‘It is settled that, when filed, a pretrial conference order, unless modified at or before trial, supersedes the issues raised by the pleadings and controls the subsequent course of the case. [Citations.] The pretrial order limits the issues to be tried [citation] and those issues, neither raised at the pretrial conference nor designated in dispute in the pretrial conference order, are no longer issues in the case. [Citations.] As this court said in Fitzsimmons v. Jones (1960), 179 Cal.App.2d 5, 8, 3 Cal.Rptr. 373, ‘[t]he purpose of the pre-trial procedure is to place the case in focus so that the defined and precise issues may be resolved as quickly as possible.’ Until presented with a request for its modification, the trial judge has a right to rely on the posture of the case defined by the pretrial conference order. [Citations.]' (Feykert v. Hardy, 213 Cal.App.2d 67, 74, 28 Cal.Rptr. 510, 515.
Aside from the foregoing Neville is still confronted with the absence of any showing of proximate negligence of plaintiff.
That it is prejudicial error to instruct on contributory negligence where there is no substantial evidence to support that plea is settled law. (Burks v. Blackman, 52 Cal.2d 715, 719, 344 P.2d 301; Shippy v. Peninsula Rapid Transit Co., 197 Cal. 290, 296, 240 P. 785.) The court erred in giving such instructions at bar and this requires a reversal as to both defendants.
Respondent Pozarelli would sustain the judgment upon the alternative ground that ‘there was no substantial evidence that either appellant suffered any injury or damage as a result of said collision.’
The exhibits having been returned to the parties they are not before us and the oral evidence is not clear as to whether there was serious damage to any of the automobiles. However, plaintiff testified that the whole chassis of his car was about an inch off the ground; that the vehicle was worth $7,500 before the accident and he did not repair it but sold same for $3,900. It also appears that the repair bill on Pozarelli's car was $171.66 and covered items such as ‘replace chrome tailpipe tip,’ ‘straighten rear bumper and alignment, straighten brackets and supports.’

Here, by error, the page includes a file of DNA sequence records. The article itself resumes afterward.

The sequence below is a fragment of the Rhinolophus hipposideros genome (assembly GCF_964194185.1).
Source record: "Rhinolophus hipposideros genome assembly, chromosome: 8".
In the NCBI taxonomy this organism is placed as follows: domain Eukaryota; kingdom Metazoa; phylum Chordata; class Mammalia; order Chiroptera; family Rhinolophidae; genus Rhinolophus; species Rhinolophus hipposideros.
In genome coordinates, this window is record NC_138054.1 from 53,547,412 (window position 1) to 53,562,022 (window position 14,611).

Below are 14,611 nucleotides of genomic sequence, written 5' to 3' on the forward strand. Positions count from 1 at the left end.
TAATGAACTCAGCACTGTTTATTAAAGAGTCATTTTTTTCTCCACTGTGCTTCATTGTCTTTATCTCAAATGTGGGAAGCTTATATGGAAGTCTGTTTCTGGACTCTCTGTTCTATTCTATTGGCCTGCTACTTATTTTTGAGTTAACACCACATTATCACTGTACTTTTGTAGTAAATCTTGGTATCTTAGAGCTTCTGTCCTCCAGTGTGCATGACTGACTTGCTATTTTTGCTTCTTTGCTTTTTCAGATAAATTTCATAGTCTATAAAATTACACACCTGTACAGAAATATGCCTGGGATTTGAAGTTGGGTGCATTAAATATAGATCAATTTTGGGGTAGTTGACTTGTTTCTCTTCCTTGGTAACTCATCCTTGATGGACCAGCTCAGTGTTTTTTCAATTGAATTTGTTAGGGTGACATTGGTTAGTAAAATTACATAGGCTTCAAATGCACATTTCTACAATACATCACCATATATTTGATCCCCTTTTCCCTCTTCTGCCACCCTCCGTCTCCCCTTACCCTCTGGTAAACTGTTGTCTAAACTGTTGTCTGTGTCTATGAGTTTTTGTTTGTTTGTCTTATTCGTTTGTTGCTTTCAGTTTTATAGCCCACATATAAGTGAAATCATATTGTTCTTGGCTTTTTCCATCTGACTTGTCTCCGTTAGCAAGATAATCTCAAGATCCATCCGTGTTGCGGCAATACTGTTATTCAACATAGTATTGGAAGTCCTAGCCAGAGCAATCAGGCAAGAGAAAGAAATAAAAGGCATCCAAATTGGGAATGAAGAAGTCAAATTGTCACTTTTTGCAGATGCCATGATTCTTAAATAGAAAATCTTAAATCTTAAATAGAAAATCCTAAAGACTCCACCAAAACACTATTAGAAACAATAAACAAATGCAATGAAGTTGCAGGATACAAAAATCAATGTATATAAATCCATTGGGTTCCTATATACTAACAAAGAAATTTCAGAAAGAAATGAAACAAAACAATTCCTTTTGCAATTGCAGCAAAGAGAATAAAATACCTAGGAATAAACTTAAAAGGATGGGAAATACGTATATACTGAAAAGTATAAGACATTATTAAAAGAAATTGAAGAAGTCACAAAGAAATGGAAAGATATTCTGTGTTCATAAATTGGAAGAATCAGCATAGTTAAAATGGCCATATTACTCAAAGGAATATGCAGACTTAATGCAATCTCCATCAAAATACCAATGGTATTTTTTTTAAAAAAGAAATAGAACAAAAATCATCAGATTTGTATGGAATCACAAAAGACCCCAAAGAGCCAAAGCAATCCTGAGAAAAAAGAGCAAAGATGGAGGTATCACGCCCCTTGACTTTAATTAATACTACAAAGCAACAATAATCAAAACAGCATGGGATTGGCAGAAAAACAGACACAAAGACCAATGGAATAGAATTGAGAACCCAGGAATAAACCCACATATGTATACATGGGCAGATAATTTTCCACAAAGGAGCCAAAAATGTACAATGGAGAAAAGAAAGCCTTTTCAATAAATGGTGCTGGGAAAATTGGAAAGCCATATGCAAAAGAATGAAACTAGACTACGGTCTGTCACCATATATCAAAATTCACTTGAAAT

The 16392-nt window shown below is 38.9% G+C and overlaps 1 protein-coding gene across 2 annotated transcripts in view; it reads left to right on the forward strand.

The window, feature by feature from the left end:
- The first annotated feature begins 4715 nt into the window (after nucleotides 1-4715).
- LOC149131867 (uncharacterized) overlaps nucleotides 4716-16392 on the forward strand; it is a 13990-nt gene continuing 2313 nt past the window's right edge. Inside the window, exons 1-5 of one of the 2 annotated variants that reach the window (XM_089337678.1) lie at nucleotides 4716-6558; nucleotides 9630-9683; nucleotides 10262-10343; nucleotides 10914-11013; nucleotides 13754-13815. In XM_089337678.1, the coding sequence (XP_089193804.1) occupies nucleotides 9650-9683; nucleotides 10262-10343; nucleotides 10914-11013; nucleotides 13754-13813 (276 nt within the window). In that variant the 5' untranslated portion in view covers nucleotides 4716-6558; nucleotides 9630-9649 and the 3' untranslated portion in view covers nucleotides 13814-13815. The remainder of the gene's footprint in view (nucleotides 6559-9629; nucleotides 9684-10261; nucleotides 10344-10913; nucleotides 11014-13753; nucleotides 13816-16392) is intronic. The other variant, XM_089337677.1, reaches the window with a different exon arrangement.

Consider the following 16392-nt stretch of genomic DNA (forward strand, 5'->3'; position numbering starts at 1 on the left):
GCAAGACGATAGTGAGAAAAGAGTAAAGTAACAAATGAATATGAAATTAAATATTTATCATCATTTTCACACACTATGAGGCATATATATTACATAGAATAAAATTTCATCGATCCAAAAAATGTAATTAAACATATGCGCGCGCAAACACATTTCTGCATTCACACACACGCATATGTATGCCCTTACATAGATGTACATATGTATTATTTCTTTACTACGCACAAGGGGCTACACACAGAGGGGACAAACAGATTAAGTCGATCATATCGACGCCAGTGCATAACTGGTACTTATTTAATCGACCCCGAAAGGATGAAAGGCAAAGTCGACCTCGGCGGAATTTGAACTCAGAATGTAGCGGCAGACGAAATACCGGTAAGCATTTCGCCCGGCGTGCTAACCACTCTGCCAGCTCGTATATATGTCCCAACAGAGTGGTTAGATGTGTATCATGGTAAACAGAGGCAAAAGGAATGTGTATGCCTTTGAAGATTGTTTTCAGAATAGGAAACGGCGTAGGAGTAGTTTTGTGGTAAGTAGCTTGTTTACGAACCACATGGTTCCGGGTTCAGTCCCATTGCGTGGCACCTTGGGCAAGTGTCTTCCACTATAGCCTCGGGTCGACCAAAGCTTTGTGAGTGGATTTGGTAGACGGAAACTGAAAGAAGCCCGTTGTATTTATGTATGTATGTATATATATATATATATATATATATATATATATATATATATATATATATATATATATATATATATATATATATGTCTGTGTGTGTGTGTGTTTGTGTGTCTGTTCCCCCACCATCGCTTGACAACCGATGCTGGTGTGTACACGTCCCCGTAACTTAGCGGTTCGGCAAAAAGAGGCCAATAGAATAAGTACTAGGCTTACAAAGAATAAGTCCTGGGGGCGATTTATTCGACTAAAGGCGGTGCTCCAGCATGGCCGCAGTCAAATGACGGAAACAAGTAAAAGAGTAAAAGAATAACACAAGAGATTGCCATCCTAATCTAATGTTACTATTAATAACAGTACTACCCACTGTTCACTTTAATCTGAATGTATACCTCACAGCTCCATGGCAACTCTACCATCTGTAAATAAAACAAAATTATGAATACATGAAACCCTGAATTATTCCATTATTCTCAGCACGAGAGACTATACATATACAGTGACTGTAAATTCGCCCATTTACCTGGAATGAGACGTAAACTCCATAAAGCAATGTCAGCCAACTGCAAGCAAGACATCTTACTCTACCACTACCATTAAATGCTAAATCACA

The argument proceeds upon the hypothesis that the jurors may reject the testimony of any witness, wholly or in part, and that that is what happened to the testimony of both plaintiffs. However, if we concede that this was done in this case and not done arbitrarily, the testimony of Dr. Lopez remains. His examinations of plaintiffs, made promptly after the accident, reveal tenderness and spasm and limitation of motion in the shoulder of Mr. Sweeney, also tenderness in the abdomen and aggravation of a quiescent lower urinary infection which apparently was of long standing; he also said that ‘[s]uch an accident could, can and often does produce these types of injuries.’ Dr. McKay, urologist, to whom Dr. Lopez referred the patient, reported among other things that ‘[i]n all probability the recent automobile accident has been a factor in stirring up this infection.’
Mrs. Sweeney testified she was knocked from the seat almost to the floor, her head hit the dashboard and she then fell to the floor; when almost back in the seat their car was hit again and she went down a second time; she felt shaken up; the ‘next day I woke up very sore all over, and, and if I remember right, I had a headache that day and I didn't feel good at all, so I decided to see the doctor.’; her back and neck hurt a lot; if she ‘stood any amount of time it hurt bad. I had to sit down.’ Dr. Lopez's diagnosis was given by him as follows: ‘It was a diagnosis of shock. The second one was a certain condition called a cervical syndrome, traumatic. This affects the spinal column and the surrounding soft tissues in that area, blood vessels, ligaments, nerves, etc.